Background: Current WHO testing guidelines for resource limited settings diagnose HIV on the basis of screening tests without a confirmation test due to cost constraints. This leads to a potential risk of false positive HIV diagnosis. In this paper, we evaluate the dilution test, a novel method for confirmation testing, which is simple, rapid, and low cost. The principle of the dilution test is to alter the sensitivity of a rapid diagnostic test (RDT) by dilution of the sample, in order to screen out the cross reacting antibodies responsible for falsely positive RDT results. Methods: Participants were recruited from two testing centres in Ethiopia where a tiebreaker algorithm using 3 different RDTs in series is used to diagnose HIV. All samples positive on the initial screening RDT and every 10th negative sample underwent testing with the gold standard and dilution test. Dilution testing was performed using Determine™ rapid diagnostic test at 6 different dilutions. Results were compared to the gold standard of Western Blot; where Western Blot was indeterminate, PCR testing determined the final result. Results: 2895 samples were recruited to the study. 247 were positive for a prevalence of 8.5 % (247/2895). A total of 495 samples underwent dilution testing. The RDT diagnostic algorithm misclassified 18 samples as positive. Dilution at the level of 1/160 was able to correctly identify all these 18 false positives, but at a cost of a single false negative result (sensitivity 99.6 %, 95 % CI 97.8-100; specificity 100 %, 95 % CI: 98.5-100). Concordance between the gold standard and the 1/160 dilution strength was 99.8 %. Conclusion: This study provides proof of concept for a new, low cost method of confirming HIV diagnosis in resource-limited settings. It has potential for use as a supplementary test in a confirmatory algorithm, whereby double positive RDT results undergo dilution testing, with positive results confirming HIV infection. Negative results require nucleic acid testing to rule out false negative results due to seroconversion or misclassification by the lower sensitivity dilution test. Further research is needed to determine if these results can be replicated in other settings.Trial registrationClinicalTrials.gov, NCT01716299.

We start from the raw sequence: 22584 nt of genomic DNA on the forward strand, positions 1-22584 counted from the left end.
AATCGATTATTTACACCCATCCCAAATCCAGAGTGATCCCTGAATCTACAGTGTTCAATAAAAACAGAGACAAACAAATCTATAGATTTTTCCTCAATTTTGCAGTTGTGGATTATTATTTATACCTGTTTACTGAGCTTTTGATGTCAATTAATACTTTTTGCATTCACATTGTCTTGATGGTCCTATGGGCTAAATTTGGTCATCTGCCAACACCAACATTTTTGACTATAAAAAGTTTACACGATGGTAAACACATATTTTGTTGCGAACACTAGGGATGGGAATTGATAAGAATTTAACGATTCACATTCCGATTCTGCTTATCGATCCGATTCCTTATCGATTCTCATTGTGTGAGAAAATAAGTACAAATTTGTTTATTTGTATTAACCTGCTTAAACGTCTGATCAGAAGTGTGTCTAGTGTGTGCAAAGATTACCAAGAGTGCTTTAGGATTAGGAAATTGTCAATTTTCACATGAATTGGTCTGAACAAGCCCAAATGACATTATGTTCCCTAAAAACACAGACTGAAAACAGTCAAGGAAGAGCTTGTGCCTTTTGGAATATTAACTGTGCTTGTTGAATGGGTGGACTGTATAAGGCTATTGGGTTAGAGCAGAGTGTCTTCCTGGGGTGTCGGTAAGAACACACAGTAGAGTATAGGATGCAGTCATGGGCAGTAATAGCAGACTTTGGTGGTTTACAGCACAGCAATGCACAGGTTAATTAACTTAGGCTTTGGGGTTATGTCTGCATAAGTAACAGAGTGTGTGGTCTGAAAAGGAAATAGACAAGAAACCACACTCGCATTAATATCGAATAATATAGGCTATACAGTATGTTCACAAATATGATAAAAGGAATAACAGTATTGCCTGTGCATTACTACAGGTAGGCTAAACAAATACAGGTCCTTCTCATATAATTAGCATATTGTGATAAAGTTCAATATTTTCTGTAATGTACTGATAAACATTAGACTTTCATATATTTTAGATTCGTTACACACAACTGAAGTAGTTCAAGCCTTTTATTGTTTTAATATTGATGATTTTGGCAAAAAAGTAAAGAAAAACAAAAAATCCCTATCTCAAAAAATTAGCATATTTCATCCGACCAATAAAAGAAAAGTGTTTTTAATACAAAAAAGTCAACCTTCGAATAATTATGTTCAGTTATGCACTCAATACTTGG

Background: The interaction of HIV-1 and target cells involves sequential binding of the viral gp120 Env protein to the CD4 receptor and a chemokine co-receptor (either CCR5 or CXCR4). CCR5 antagonists have proved to be an effective salvage therapy in patients with CCR5 using variants (R5) but not with variants capable of using CXCR4 (×4) phenotype. Thus, it is critically important to determine cellular tropism of a country’s circulating HIV strains to guide a management decision to improve treatment outcome. In this study, we report the prevalence of R5 and×4 HIV strains in 45 proviral DNA massively parallel sequencing“MPS” data from recently infected Brazilian blood donors. Methods: The MPS data encompassing the tropism-related V3 loop region of the HIV‐1 env gene was extracted from our recently published HIV-1 genomes sequenced by a paired-end protocol (Illumina). HIV‐1 tropism was inferred using Geno2pheno[coreceptor] algorithm (3.5 % false-positive rate). V3 net charge and 11/25 rules were also used for coreceptor prediction. Results: Among the 45 samples for which tropism were determined, 39 were exclusively R5 variants, 5×4 variants, and one dual-tropic or mixed (D/M) populations of R5 and×4 viruses, corresponding to 86.7, 11.1 and 2.2 %, respectively. Thus, the proportion of all blood donors that harbor CXCR4-using virus was 13.3 % including individuals with D/M-tropic viruses. Conclusions: The presence of CCR5-tropic variants in more than 85 % of our cohort of antiretroviral-naïve blood donors with recent HIV-1 infection indicates a potential benefit of CCR5 antagonists as a therapeutic option in Brazil. Therefore, determination of viral co-receptor tropism is an important diagnostic prerequisite.